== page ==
This is the most Sunday evening of all the Sunday evenings of the whole year. Thanksgiving marks the end of something, of the year longing in an upward progression toward light and progress, toward the doing, the making of things. After Thanksgiving, we burn the fields, we drive out past the smoke, we lay in stores for the winter, preparing fro the cold, for the rushing darkness coming appreciably earlier each day. The Sunday at the end of Thanksgiving weekend is the Sunday afternoon of the whole year, holding our breath as daylight falls out of the false idea of autumn, waiting to turn away and go inside, waiting for what the cold will throw at us, and how we will huddle against it, waiting for the desperate brilliant hysteria of Christmas parties to sparkle and crack in the cold, our quick and fragile holiday emotions the consistency of a sheet of ice on a window. The ambition of the year ravels away like the discarded plans of a long weekend, all the things we said we would do turning over into all the things we will say we will do next year. We lie dormant in these fast, hedonistic and dead few weeks of the holidays. We stop trying to accomplish anything. The calendar commands that we turn our attention to loving one another, and obligation is one more party and one party after that, allowing the rehash of last year’s dreams in the lonely hours of the New Year to seem original, new, and therefore possible, to seem as though we have not tried, and given up, on these same dreams before.
But it’s also Sunday evening in America, this long awful Sunday evening waiting for whatever Monday morning is coming. Living in this country under this government right now, as the end of this terrible year barrels toward January 20th and whatever new world is coming, feels more and more like when I stay up too late on Sunday night, crossing the threshold into Monday morning awake on the couch watching television and looking at my phone at the same time, not doing much of anything, by my inaction trying to will time to stop. Tragedies and the unexpected paralyze us, or at least that's my reaction. Often in the wake of the worst things I have found myself unable to continue at all, mired in a profound inability to even pull myself out of bed in the morning, to open my computer, to sit down to work, to eat and sleep and exercise, to treat the person I love who lives in this house with me, or the people I have loved and lived closely with in the past, as more than furniture, passing near to me through space with neither connection nor input. I somehow hope that if I refuse to move forward, if I cease to engage with all the ongoings of human existence, eventually my refusal will propel me back into the past, Leontes crying out oh call back yesterday/bid time return. Trying to slow time as though the future were a fastball barreling toward a batter, while Monday flies out of Sunday night with all its obligation and consequences and arriving mail. The promise of the Christian workweek is that Sunday is a day without surprises, when the things in the world that come for us, that appear from nowhere and knock us off course have taken the day off and will not find us. This promise makes Sunday both safe and terrifying; the threat coils inside the resting day.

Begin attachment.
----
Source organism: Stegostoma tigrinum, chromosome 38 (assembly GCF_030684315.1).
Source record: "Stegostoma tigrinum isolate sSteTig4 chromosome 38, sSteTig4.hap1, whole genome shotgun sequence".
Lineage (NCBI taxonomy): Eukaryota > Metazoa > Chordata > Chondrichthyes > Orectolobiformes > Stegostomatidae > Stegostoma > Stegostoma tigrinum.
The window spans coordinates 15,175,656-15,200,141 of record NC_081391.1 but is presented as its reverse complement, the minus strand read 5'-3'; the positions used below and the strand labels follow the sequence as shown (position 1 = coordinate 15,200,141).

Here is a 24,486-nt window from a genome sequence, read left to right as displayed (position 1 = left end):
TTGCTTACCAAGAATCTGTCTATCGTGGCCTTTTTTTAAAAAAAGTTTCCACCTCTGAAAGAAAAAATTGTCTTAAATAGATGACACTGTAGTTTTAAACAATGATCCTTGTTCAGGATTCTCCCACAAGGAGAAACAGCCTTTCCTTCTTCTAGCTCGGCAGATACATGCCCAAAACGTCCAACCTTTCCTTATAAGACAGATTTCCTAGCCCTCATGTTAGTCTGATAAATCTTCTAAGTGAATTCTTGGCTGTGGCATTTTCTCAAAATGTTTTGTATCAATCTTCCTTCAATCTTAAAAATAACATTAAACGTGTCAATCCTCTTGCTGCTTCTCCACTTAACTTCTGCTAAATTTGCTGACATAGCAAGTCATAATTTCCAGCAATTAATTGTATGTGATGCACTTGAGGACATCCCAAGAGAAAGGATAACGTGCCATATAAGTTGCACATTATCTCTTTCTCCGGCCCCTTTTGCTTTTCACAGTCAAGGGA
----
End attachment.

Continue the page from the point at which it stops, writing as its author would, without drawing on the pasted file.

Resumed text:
Perhaps in retrospect this awful time right now will seem like a dreamy period of unmatched calm, when we were only panicked about what was to come, but had not yet lived beyond its arrival. For now we wait, we pack up our plans and our Go Bags, we dream of solutions and dissolve them before they reach coherence. We reckon with the violence of our past, that the violence of the past is in fact the present in which we live, the only true material that binds together this land mass full of guns and yelling that we call a country, this place that we have spoken of in the noblest adjectival terms. We unravel and rewrite the present, our failures, and the things we wanted to believe were true. We buckle into the car and brace as it drives at full speed toward the brick wall. Sunday night is the way the moment before impact stretches and bends, containing in a split second all the choices of a life, of a history.